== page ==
Why We Don't Need More Highway Funds

We don't need more highway funds because right now, as estimated by the Anti-Planner, about 40% of Federal highway funds go to non-highway projects.   In particular:

Over the past fifteen years alone, America has spent well over $100
billion on rail transit construction projects but has little to show
for it. As mobility advocate John Semmens pointed out a few days ago in
a recent Washington Times op ed, transit's share of urban travel has actually declined since 1995.

Wow, money well spent, huh?  I have written many times on commuter rail follies in Phoenix and other western cities that are utterly unsuited to rail transit.  The most recent news here in Phoenix is that design flaws are appearing, even before the first train is run.

  • Speculation alert: The breaks in the steel rails in Phoenix would seem to be consistent with brittle fracture, which can cause steel to fail at low temperatures.

    Given the newspaper description of where the breaks have occurred, in proximity with metal drain covers over open drain spaces, the temperatures at these spots would be colder than where the steel rails are in direct contact with the ground. The combination of these lower "spot" temperatures, common minor manufacturing defects in rolled or extruded steel (notching, pitting, etc.) and thermal cycling (the swing from low to high temperatures during the course of the day), and maybe even the possible low fracture toughness of the steel alloy, would be the contributing factors to the failure.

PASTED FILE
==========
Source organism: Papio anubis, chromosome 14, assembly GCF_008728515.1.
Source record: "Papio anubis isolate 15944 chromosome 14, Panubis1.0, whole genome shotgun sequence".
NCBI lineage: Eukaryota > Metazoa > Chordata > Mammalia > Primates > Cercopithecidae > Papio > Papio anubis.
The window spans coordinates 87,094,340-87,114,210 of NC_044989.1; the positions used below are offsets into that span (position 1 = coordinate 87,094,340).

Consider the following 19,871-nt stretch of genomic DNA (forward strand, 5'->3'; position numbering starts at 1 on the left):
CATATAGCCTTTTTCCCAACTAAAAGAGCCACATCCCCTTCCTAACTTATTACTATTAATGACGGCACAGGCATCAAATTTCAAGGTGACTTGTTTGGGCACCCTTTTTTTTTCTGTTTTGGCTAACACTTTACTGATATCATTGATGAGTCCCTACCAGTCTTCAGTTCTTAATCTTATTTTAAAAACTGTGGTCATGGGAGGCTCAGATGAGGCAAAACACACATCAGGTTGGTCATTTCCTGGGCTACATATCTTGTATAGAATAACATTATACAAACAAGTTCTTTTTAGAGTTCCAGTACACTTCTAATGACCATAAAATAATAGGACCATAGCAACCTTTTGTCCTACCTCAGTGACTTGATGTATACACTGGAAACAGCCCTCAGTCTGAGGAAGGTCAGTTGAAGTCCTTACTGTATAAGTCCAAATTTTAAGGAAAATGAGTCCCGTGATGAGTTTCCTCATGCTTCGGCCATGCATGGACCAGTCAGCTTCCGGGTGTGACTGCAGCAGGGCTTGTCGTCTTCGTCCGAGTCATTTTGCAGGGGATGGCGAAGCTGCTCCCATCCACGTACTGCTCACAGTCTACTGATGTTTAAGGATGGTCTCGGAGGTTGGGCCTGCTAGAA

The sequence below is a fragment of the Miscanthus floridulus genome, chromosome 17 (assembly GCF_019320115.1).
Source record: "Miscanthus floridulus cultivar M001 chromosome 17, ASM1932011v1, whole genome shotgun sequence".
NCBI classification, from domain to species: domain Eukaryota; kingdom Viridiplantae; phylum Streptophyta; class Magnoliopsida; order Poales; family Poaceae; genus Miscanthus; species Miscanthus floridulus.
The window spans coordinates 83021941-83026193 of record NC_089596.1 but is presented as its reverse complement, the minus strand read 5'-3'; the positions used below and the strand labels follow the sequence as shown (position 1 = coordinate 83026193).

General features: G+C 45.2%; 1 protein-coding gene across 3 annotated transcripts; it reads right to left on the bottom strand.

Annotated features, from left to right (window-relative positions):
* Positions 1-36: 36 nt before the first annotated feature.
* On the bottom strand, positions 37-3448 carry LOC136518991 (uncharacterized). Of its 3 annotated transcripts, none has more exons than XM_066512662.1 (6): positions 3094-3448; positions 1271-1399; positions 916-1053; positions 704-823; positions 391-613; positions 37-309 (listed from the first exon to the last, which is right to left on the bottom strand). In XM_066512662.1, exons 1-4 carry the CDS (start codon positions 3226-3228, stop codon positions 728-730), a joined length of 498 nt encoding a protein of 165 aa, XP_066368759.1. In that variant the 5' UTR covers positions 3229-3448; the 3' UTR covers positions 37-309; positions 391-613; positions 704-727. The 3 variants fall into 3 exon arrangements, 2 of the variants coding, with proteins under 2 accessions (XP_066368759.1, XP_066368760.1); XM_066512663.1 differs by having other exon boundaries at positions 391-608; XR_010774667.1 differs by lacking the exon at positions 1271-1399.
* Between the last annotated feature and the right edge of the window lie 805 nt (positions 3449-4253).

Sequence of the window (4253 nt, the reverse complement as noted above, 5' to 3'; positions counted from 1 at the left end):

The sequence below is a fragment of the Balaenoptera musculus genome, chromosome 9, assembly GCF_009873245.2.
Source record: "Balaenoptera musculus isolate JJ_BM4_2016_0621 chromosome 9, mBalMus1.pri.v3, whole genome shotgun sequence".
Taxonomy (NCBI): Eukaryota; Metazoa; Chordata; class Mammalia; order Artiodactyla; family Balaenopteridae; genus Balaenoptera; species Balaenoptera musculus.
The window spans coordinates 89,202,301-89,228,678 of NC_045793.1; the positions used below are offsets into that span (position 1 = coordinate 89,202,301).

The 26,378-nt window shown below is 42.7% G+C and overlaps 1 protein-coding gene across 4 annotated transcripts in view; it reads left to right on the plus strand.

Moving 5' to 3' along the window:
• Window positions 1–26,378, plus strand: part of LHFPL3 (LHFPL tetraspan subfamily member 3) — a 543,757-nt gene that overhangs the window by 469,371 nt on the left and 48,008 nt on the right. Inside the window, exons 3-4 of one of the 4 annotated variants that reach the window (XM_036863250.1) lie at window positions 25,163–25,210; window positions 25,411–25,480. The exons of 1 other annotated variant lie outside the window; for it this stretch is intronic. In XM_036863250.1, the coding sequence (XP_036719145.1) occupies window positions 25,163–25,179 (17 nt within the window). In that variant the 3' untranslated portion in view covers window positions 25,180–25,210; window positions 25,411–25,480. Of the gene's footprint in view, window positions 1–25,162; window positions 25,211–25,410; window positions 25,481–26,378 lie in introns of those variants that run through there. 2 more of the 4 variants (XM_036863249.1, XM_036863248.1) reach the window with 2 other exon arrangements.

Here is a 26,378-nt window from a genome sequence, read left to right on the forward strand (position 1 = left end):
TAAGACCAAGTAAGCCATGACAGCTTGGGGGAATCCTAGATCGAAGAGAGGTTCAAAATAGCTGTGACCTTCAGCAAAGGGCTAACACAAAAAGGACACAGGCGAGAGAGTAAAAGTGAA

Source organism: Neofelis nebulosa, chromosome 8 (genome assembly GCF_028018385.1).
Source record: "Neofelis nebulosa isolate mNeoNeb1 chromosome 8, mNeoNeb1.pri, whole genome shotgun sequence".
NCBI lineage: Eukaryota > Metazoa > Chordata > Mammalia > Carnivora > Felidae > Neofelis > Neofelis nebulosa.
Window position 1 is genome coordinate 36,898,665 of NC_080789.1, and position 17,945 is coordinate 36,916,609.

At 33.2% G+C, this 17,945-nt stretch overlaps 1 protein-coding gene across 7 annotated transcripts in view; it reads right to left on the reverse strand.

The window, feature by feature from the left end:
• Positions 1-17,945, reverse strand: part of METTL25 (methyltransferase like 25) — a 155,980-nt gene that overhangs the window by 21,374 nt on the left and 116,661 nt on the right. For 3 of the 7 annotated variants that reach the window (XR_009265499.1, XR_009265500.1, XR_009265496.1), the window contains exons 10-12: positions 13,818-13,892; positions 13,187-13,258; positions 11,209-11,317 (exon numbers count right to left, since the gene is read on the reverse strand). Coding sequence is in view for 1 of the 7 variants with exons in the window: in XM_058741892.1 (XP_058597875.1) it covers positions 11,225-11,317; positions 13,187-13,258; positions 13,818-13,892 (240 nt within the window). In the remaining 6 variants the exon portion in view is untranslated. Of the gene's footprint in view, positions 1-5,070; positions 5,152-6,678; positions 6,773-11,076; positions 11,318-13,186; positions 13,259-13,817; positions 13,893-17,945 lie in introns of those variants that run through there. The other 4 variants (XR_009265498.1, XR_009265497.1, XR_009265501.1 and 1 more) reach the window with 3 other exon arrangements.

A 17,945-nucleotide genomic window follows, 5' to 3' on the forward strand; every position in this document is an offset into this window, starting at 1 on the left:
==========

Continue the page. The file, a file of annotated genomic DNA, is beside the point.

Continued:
If this speculation holds up, then yes, it's a design flaw. And yes, it would be hugely expensive to fix, as the only way it could be properly done will be to replace all the rails altogether throughout the entire line - otherwise you would run the risk of mixing substandard rail with the good stuff, as well as having the same kind of brittle fracture failures year after year if it isn't - only worse because the rails will be loaded under actual use.

  • Carrie

    Ah, we have 'light rail'expansions proposed here in Sacramento, CA. at a cost of over 14 Million per mile??? More details on that in the morning .....

    Tomorrow we also have : the "National Surface Transportation Commission" will propose that Federal gasoline taxes be increased by 40 cents per gallon (over the next five years). This is to purportedly to fix the 'ailing bridges and roads'. Hmmm, that would make an average gallon of gas here in California what? 3.89 ? * per their 'Policy and Revenue Study' quoted in the Sacramento Bee newspaper